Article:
National Writing Project

National Reading Initiative Project

NRI Advancing Literacy: Academic Vocabulary Development

In 2008 five writing project sites with an interest in academic vocabulary development and its impact on reading and writing participated in a summer institute to study, refine, and expand their knowledge and site capacity for professional development in this area.

Beginning with a guided inquiry into Word Generation , a cross-content academic vocabulary development program being offered by the Strategic Education Research Partnership (SERP), the sites worked together to integrate their new knowledge and understanding of academic vocabulary development into professional development programs in reading and writing instruction.

These sites are now developing programs for continuing their inquiry into academic vocabulary development.

Five Participating Sites

San Joaquin Valley Writing Project, California

The San Joaquin Valley Writing Project (SJVWP) team is exploring the essential question of whether multiple exposures to tier-two words will increase not just the students' receptive knowledge of the words, but their productive use of the words in students' writing. While exploring the question in a class and student case study, the SJVWP team members are also sharing current research and promising practices with interested teachers in a study group during the 2008–2009 school year, and designing an institute for the summer of 2009.

Delaware Writing Project, Delaware

Delaware Writing Project is developing resources and materials and is asking teacher-consultants to study what works and what doesn't in academic vocabulary instruction in their own classrooms. Teacher-consultants are producing workshops about promising cross-curricular practices in academic vocabulary instruction that improve comprehension and/or writing. This is accomplished through the development of two teacher inquiry communities, one with an elementary focus and one with a high school focus. Both inquiry communities are reading relevant literature and conducting classroom action-research projects.

Florida State University Writing Project, Florida

Florida State University Writing Project's (FSUWP) plan, Vocabulary Matters, develops the knowledge and practices of FSUWP teacher-consultants in the area of academic vocabulary. This positions them as local experts, able to provide high-quality professional development in academic vocabulary for local teachers. By integrating the study of vocabulary development into several ongoing pieces of work (including their FSUWP Writing Summit, their Teachers Action Research Course, and their work with teachers in a partnership middle school), FSUWP is educating a broad range of teacher-consultants in vocabulary development and instruction.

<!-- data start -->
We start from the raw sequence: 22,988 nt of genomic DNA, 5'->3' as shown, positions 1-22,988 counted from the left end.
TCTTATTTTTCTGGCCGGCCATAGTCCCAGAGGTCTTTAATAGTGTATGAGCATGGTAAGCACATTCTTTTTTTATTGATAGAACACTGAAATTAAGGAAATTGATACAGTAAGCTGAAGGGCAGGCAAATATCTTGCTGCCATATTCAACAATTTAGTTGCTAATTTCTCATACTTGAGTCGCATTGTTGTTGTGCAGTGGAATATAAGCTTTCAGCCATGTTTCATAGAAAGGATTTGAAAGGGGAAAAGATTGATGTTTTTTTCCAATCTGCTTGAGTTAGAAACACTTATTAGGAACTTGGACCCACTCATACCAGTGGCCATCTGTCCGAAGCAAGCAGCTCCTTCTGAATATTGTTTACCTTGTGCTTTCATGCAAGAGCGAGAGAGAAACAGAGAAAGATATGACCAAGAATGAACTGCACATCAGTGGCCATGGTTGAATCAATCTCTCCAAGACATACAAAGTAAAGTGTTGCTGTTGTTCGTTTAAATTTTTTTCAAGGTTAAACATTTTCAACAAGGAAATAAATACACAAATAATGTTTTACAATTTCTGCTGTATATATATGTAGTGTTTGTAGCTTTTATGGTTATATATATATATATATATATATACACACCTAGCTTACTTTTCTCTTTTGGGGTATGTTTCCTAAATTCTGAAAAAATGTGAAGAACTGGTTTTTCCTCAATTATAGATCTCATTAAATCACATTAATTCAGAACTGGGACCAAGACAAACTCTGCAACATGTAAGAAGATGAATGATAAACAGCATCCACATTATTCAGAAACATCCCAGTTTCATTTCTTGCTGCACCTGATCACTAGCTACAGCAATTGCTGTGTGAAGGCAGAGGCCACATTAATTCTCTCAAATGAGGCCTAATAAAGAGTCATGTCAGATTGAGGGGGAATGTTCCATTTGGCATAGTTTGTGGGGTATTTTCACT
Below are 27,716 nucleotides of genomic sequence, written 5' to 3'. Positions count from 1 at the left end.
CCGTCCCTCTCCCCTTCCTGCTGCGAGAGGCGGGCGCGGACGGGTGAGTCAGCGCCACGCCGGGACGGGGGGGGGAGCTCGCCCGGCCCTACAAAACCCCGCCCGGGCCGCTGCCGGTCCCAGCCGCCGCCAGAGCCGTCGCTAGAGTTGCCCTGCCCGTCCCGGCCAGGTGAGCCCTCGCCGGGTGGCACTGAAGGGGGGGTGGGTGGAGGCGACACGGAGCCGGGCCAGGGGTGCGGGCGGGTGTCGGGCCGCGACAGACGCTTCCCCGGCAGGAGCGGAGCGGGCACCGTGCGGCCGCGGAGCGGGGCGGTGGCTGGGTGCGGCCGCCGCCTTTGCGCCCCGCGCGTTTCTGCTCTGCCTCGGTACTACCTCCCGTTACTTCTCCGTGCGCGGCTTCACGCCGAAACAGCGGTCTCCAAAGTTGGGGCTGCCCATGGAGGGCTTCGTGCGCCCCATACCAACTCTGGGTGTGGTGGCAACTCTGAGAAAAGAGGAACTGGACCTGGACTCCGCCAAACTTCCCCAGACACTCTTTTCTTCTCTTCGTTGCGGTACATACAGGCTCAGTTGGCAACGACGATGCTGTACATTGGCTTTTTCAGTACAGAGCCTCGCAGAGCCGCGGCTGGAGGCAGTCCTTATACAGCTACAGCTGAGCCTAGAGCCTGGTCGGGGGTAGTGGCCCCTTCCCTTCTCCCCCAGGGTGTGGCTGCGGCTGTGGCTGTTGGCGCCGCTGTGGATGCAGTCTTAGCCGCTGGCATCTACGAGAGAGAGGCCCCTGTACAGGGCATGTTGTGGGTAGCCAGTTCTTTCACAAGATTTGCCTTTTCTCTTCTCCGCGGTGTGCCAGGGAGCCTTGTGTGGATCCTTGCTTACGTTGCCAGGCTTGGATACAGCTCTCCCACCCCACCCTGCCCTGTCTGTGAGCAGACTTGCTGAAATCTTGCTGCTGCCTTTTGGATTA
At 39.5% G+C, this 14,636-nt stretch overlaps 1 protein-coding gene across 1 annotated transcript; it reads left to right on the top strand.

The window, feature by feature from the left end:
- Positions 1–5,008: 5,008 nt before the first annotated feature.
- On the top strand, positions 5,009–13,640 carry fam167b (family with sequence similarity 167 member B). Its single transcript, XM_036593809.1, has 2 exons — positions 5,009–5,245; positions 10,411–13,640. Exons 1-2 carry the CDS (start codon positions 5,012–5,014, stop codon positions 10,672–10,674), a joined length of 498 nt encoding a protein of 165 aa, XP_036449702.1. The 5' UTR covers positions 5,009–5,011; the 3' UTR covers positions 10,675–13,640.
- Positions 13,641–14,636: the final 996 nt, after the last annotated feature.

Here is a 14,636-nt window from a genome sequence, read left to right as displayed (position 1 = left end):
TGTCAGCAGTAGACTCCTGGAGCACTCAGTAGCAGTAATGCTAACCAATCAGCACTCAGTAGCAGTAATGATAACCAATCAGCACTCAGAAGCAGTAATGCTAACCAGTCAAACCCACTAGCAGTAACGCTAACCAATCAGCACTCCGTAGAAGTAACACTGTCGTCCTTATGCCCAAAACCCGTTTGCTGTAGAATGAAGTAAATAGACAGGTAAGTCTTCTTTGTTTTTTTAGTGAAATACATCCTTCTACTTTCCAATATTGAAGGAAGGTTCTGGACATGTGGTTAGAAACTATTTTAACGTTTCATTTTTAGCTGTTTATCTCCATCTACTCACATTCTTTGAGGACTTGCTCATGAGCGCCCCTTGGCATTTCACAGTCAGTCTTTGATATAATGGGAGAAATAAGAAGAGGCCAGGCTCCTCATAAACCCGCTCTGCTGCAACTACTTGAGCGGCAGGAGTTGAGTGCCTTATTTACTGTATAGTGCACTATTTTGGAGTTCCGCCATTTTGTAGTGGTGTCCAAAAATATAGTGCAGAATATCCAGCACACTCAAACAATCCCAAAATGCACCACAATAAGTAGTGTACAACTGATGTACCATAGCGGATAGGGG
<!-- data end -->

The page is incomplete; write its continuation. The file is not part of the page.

Hawai'i Writing Project, Hawai'i

Hawai'i Writing Project (HWP) is holding a Vocabulary Advanced Institute for HWP teacher-consultants and supporting follow-up opportunities for teachers. The advanced institute aims to help teacher-consultants develop a rich understanding of the connections between reading and writing through learning and using vocabulary in receptive and expressive modes and focuses on how to address the unique academic language needs of students in Hawai'i. This continuity offering is followed by the opportunity for participants to present at local conferences, attend a professional writing retreat, or join a leadership team to create school-based professional development programming for teachers.

Chicago Area Writing Project, Illinois

Chicago Area Writing Project (CAWP) is forming a research-based inquiry group for teacher-consultants. The inquiry group investigates issues in the teaching, learning, and assessment of vocabulary and the relationship between vocabulary, reading comprehension, and writing. The group meets monthly to discuss current vocabulary research and instructional methods. The inquiry consists of three sections: first, identifying issues and topics and building a framework for instructional interventions in different student populations, grade levels and content areas; second, testing instructional methods and developing assessments in classrooms; and third, sharing findings in a series of presentations to CAWP members.


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